You Wore Crimson and Rose
Like moths to a flame—that’s how attracted we all are to the color red. Wearing red increases a woman's chances of being asked out
—and of having her date splurge on her—finds a study from the University of Rochester. The simple explanation: ladies in red are perceived as more sexually receptive
due to the color’s associations with fertility. Sure enough, the researchers found that single women who posted photos of themselves on online dating sites
wearing crimson, scarlet, fuchsia, and other reddish hues—even on just a T-shirt— were more than two times likelier to be interested in casual sex than those wearing any other color of the rainbow. For men, the color red has an association with high-status
, which may be why women give guys in, say, red jock straps or ties higher attractiveness ratings. Simply wearing the color may trigger a virtuous cycle
: it encourages us to act sexier because we expect
others to think we’re hotter (women) or more confident and powerful (men).
You Chose the Perfect Perfume
Your signature scent— whether it's Chanel, Shalimar or patchouli—becomes you. Literally. Fragrances may amplify and advertise your unique genetic makeup to potential partners
, finds a study from the Max Planck Institute in Germany. People who share the same variants of immune system (MHC) genes often preferred the same scents (rose oil, musk or vanilla, for instance). This suggests that particular scents work best with particular body chemistries—and that we know intuitively what fragrances smell best on us. Indeed, a recent Czech study found that when volunteers' sweat was mixed with their preferred perfume
(versus a random one), impartial noses gave the resulting mélange much higher ratings.
You Ate Mojo Cubano on Your First Date
Here's another olfactory surprise: Garlic may make you smell more
attractive. Researchers in the Czech Republic asked people to eat garlic cream cheese
(the equivalent of two to four cloves) every day for one week while wearing scent-trapping pads in their armpits. The next week, the same volunteers ate their bread with plain cream cheese. Which sweat smelled more attractive, more pleasant and less intense to female judges—garlic or plain? Garlic, naturally, but why? Garlic contains antioxidants and improves metabolic functioning, the researchers say, which may improve your body odor. Plus, garlic's antibacterial properties help to kill the real culprit: foul-smelling underarm microorganisms.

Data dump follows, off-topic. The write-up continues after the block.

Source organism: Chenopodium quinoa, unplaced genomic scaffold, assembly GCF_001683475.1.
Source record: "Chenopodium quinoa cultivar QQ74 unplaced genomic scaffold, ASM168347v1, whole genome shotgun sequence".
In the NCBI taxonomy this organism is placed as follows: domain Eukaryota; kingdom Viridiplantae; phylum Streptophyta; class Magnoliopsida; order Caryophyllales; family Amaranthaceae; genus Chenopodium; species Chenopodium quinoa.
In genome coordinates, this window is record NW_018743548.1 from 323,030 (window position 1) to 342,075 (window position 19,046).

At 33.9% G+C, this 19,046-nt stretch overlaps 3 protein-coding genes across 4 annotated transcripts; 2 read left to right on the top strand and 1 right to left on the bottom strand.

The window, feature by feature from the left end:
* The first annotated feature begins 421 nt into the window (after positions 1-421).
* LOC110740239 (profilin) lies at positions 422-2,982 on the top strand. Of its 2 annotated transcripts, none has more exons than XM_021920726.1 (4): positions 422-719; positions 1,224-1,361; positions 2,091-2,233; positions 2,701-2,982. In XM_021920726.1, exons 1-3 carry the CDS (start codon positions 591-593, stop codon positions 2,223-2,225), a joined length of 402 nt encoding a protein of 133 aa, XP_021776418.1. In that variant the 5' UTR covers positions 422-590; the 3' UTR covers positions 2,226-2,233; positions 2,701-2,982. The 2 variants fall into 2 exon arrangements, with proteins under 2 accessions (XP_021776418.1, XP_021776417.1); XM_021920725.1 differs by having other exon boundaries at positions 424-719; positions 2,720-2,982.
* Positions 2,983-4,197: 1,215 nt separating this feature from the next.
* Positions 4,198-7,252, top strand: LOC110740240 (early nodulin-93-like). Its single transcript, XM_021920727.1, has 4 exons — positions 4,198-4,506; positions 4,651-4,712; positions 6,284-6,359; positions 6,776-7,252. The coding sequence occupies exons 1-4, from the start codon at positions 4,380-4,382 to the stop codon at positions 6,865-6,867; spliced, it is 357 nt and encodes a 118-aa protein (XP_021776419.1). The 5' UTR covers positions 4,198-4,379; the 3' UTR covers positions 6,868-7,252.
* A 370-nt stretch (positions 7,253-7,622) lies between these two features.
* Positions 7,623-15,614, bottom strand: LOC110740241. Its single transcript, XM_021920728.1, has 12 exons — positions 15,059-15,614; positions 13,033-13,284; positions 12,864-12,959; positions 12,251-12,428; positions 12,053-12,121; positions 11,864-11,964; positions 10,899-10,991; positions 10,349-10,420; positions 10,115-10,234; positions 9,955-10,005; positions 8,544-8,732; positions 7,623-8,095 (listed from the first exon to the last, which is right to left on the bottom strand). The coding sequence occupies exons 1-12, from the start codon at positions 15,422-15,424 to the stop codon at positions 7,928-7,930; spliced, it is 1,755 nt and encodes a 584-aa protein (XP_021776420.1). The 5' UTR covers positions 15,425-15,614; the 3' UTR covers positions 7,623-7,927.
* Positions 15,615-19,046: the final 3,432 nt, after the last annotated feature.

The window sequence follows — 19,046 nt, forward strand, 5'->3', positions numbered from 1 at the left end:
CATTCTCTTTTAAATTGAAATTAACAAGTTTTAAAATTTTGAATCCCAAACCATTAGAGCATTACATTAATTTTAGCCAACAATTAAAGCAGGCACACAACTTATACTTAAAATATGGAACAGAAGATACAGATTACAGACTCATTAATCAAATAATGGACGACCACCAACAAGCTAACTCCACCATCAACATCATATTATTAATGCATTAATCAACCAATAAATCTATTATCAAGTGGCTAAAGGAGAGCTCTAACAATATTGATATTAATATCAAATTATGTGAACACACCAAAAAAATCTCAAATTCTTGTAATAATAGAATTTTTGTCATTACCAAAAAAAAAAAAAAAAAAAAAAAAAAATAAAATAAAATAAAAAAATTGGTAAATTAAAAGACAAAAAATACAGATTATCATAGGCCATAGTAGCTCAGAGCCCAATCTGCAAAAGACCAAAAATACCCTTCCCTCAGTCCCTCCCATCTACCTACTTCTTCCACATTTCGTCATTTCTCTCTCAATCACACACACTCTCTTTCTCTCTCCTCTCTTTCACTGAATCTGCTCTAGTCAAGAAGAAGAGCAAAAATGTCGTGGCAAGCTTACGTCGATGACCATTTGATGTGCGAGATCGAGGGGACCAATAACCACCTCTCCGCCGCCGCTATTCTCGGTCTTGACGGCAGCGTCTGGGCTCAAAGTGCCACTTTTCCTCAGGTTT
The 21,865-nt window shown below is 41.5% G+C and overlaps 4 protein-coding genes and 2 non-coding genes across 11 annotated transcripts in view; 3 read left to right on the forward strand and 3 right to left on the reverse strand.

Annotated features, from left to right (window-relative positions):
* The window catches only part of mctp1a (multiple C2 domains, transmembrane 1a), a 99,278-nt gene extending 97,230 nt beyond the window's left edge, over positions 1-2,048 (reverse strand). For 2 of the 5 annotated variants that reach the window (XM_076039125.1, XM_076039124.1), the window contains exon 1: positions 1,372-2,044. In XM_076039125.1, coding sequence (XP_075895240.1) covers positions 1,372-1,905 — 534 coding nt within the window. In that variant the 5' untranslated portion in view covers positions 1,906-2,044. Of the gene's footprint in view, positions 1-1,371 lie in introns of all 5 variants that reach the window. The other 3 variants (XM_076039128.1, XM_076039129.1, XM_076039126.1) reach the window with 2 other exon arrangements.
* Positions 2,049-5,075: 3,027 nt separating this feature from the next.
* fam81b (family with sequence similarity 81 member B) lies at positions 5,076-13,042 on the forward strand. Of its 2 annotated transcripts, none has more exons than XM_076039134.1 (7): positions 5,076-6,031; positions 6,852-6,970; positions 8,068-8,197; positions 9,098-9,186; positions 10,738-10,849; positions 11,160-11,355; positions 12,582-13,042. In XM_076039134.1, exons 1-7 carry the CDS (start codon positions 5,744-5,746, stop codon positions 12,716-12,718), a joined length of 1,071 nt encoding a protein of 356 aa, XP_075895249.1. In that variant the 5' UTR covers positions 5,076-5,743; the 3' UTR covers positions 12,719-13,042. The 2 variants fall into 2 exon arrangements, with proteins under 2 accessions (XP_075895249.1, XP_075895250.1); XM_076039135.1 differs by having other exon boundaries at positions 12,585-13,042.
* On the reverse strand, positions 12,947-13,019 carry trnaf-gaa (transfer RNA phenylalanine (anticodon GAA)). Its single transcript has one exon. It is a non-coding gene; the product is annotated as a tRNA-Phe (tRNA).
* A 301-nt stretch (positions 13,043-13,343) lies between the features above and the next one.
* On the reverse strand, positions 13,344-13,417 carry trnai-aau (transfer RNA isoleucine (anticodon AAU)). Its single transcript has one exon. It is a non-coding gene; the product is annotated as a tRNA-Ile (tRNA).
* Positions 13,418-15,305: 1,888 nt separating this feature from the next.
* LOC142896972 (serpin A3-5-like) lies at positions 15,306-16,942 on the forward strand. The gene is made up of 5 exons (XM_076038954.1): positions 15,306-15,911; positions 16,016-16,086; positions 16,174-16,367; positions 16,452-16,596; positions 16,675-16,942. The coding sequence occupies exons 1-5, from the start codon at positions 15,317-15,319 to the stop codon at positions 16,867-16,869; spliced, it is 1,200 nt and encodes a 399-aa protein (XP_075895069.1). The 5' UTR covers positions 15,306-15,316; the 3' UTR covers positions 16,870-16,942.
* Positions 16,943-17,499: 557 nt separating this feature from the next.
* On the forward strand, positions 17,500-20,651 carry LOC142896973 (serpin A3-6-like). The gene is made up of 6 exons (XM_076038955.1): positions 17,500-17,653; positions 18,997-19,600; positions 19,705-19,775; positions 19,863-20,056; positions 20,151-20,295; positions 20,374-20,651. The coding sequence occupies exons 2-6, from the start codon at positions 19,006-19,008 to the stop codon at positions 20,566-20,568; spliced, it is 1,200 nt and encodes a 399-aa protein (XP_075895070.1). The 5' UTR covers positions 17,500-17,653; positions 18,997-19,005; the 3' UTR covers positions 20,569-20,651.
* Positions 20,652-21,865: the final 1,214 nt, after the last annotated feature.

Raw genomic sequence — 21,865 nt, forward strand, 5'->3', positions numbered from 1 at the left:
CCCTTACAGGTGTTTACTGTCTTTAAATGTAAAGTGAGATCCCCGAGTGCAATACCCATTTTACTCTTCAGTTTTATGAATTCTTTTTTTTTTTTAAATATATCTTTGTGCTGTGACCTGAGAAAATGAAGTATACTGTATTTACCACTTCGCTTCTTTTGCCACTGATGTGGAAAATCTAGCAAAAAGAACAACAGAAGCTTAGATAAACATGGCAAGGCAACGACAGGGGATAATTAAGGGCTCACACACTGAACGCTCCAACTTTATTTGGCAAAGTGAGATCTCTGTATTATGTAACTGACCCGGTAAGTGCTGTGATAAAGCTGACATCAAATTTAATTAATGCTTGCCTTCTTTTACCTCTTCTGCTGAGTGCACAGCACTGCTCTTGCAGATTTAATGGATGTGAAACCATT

You Had Chemistry, on Top of Chemistry
We all know oral contraceptives are useful—for reducing flow and cramps and preventing unplanned pregnancies. The surprise is that the Pill may also lead to unintended romantic quandaries. A U.K. study found that women who were on oral contraceptives when they met their partners were, years later, likelier than non-users to be turned-off, sexually dissatisfied
and eager to fantasize about an affair. But here's the interesting part: They were also generally more satisfied with their partner's (non-sexual) contributions, and therefore less likely to separate. The researchers explain: Under Pill-driven conditions of high-progesterone and low fertility, women go for relationship-worthy qualities such as wealth and intelligence more than high-testosterone traits (biceps and block jaws) that are associated with flings. Oral contraceptives may also lead women to reverse their usual preferences in male body odor. Once a woman goes off the Pill, her other instincts complicate the relationship.
Betty Boop Came Out at "Hi"
Whether she's aware of it or not, the pitch of a woman's voice increases a notch (becoming higher but not
shrill) when she's flirting, finds a study from McMaster University in Canada. Conveniently, men much prefer these high-pitched dulcet tones over deeper ones.
A woman can strike her highest chords around ovulation, when she's likeliest to conceive. Another coincidence: This happens to be the time of the month that men give female voices the highest attractiveness ratings.
Next: Dr. Laura Berman's 5 elements of attractiveness